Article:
The French President cut short a weekend ski trip to hold a crisis meeting with ministers.
Paris began cleaning up the Champs Elysees on Sunday after looters ransacked luxury stores and set fire to a restaurant in the latest bout of anti-government protests.
The 18th consecutive weekend of Gilets Jaunes (Yellow Vest) protests erupted into violence on Saturday, forcing the French President to cut a weekend ski holiday short and return to Paris for an emergency meeting with ministers.
Macron's office said it will present plans on Monday to crack down on rioters while Prime Minister Edouard Philippe’s office said Saturday's violence showed current security arrangements were “insufficient”.
The statement from Phillipe's office also said the prime minister would present Macron with the necessary measures to "to adapt the security forces stance so they can act with firmness at any time”.
Opposition politicians accused the government of not being prepared for the rioting.
“No one can say that the necessary security measures were in place,” said Jean-Christophe Lagarde from the centrist Union of Democrats and Independents party.
Meanwhile, Paris mayor, Anne Hidalgo, said she wanted the government to explain what happened and demanded it reacts.
Hidalgo told Le Parisien newspaper the “social and political crisis” in France was increasing divisions.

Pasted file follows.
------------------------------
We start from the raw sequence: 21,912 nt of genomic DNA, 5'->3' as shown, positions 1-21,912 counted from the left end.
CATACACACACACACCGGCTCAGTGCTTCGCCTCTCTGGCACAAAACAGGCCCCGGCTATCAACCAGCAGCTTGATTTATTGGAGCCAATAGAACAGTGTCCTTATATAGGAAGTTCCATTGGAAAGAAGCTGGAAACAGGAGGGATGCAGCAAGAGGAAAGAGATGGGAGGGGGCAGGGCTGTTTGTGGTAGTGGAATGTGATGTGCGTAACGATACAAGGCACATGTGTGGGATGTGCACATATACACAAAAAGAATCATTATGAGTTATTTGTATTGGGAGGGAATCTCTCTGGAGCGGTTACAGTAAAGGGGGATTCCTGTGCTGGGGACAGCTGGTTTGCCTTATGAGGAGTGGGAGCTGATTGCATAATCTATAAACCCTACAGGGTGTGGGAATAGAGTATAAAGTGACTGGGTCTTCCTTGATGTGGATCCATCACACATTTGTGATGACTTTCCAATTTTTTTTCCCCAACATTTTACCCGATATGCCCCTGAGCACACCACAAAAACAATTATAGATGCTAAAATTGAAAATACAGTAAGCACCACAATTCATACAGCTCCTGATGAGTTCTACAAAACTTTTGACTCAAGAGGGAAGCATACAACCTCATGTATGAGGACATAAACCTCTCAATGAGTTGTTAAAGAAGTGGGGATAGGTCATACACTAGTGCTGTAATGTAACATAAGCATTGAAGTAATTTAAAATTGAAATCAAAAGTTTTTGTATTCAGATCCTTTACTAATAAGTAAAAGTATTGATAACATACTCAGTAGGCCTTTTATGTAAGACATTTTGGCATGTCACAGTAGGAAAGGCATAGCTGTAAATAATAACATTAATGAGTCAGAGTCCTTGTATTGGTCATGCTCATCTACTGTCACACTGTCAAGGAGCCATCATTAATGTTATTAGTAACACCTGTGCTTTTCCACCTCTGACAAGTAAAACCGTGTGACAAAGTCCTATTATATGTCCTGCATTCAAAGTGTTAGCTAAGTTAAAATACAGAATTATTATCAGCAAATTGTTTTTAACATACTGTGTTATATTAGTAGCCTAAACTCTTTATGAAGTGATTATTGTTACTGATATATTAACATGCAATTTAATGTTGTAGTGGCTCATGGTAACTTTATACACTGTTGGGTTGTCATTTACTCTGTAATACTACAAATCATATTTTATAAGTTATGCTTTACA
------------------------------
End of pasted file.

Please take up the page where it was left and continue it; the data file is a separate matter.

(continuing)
Rioters left hardly any store unscathed on the boulevard. Nearly 80 shops and restaurants, including the brasserie Fouquet's, a hangout frequented by politicians, were torched, looted, or vandalised.
“What happened today on the Champs-Elysees is no longer a demonstration,” said Macron at the emergency meeting.
“All those who were on the avenue were “complicit in this...Many things have been done since November, but today shows that on these matters we are not there. I want to make strong decisions as soon as possible so that this does not happen,” he added.
The Gilets Jaunes movement was born out of anger of a proposed fuel tax hike and started in mid-November but spiralled into broader protests, which turned violent in December, at the high cost of living and Macron's pro-business reforms.
The protest turnout has dwindled somewhat since Macron unveiled concessions for low-paid workers and some pensioners and led a nationwide debate on tax and public services.
However, Saturday's demonstrations have suggested a renewed momentum for the group and suggest the 'Grand Debat' has failed to quell public anger.
Police estimated that 10,000 people joined the latest protest in Paris and Interior Minister Christophe Castaner said a hard-core of about 1,500 was intent on causing trouble.